Disclaimer: The opinions of the columnists are their own and not necessarily those of their employer.
C. Warren Axelrod

Protecting In-Vehicle, Vehicle-to-Vehicle, and Ex-Vehicle Systems

On May 5, 2017, I gave a presentation with the title “Cybersecurity in the Age of Autonomous Vehicles, Intelligent Traffic Controls and Pervasive Transportation Networks,” for which I was honored with the “Best Applications Track Paper” award, at the IEEE Long Island Systems, Applications and Technology (LISAT) Conference.

The basic premise of my presentation is that the development of in-vehicle and vehicle-to-vehicle systems for autonomous ground vehicles is much better funded by automakers (such as GM, Audi and Volvo) and software companies (such as Google, Apple, Amazon and Uber) and is also moving along much faster than comparable systems for surroundings, infrastructures and the ecosystem, where I define “surroundings” as being within about 300 meters of a vehicle, “infrastructure” as within several miles (e.g., municipality, city), and “ecosystem” as distant, such as GPS satellite systems and GM’s OnStar. This progress by private companies might have been acceptable except for the following:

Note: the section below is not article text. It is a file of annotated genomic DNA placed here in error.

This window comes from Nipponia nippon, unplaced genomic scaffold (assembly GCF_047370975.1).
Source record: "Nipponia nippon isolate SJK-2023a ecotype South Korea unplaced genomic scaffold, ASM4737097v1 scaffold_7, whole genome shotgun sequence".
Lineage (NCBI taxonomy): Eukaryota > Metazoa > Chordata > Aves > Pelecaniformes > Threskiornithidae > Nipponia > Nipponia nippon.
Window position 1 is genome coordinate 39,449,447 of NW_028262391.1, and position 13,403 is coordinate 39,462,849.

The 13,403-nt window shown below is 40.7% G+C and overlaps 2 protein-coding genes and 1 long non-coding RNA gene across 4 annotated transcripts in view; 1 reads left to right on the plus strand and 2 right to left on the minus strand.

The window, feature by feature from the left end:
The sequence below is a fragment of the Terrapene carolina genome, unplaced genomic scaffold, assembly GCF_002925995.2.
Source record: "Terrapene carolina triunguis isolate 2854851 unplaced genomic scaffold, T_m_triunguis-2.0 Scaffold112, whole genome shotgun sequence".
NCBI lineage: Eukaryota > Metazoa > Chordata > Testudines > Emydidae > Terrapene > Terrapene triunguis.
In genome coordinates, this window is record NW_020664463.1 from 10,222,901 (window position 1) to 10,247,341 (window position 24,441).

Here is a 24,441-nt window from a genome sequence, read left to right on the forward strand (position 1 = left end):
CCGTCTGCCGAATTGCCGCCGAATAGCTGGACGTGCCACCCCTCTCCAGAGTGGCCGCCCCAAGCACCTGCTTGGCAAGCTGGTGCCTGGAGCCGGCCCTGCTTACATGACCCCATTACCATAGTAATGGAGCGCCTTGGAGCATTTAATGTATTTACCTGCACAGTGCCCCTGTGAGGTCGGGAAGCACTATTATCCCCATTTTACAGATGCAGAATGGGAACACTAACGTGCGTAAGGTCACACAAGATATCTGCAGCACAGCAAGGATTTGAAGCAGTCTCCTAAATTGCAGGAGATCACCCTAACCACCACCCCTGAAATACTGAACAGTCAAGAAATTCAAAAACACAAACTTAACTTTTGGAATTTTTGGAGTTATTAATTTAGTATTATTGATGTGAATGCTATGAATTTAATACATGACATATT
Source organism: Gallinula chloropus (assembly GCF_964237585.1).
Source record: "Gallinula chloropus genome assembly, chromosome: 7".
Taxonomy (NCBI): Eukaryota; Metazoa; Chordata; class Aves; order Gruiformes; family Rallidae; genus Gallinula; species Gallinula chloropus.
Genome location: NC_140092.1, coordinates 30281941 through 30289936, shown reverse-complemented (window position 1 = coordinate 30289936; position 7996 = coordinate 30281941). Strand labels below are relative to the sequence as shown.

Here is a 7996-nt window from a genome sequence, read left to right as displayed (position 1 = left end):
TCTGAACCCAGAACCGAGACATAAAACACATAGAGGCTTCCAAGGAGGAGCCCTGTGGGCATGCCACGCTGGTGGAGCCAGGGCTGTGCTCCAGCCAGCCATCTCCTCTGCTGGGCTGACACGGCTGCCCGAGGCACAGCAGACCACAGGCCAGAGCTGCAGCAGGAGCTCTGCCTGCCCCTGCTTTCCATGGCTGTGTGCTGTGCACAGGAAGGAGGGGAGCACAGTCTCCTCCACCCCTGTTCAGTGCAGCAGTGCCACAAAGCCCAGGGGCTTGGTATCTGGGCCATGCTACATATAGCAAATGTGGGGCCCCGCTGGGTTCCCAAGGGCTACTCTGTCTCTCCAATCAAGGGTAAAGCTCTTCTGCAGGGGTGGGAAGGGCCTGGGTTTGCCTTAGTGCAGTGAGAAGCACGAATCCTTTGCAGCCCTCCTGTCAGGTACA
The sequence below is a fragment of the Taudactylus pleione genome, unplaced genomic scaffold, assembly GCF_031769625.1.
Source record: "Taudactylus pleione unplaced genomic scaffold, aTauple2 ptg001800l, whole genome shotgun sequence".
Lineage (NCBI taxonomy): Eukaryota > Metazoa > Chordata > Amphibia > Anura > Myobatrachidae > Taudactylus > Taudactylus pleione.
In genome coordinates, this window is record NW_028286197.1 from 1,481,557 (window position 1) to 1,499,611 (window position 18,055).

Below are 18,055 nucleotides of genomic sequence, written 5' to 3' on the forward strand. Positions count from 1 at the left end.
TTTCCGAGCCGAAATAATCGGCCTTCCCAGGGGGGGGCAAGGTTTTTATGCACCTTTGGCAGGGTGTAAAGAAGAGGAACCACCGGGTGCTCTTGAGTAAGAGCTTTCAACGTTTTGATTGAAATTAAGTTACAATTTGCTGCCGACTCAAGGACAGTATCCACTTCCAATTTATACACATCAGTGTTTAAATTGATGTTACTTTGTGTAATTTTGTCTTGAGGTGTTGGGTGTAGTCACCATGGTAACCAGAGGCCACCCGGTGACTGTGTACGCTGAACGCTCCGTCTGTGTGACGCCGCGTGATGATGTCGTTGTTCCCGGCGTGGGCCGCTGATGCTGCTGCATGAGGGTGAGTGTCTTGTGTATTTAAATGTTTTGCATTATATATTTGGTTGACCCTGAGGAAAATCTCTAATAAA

There are currently no universal standards in place, with the result that the security and safety aspects of in-vehicle, vehicle-to-vehicle and ex-vehicle systems, both individually and in combination, are becoming orders of magnitude more important and yet are not being adequately addressed formally by government and industry bodies.

This course of events means that security and safety will likely be bolted-on rather than built-in, if at all, at much greater expense and with much less effectiveness. The plea is to establish security and safety requirements from the start of projects and ensure that system makers feel obligated to incorporate such requirements because security and safety standards are both created and enforced.

I expect my paper to become available in the IEEE Xplore library shortly. It provides much more detail than can be included in a column such as this. On the other hand, my book “Engineering Safe and Secure Software Systems” (Artech House, 2012) contains much of the same general advice rendered at the presentation and is available now.

Suffice to say, as has happened so many times before in IT and InfoSec, much of cybersecurity and some measure of safety will be glossed over, mainly because to do it right purportedly costs too much money and results in substantial delays in the launching of products. However, as inevitably transpires, we’ll all end up paying many times over as security and safety are retrofitted into in-vehicle, vehicle-to-vehicle and ex-vehicle systems. It happens time and time again … but we seem never to learn. We can but hope that the incidents that lead to such “patches” will not be too damaging.

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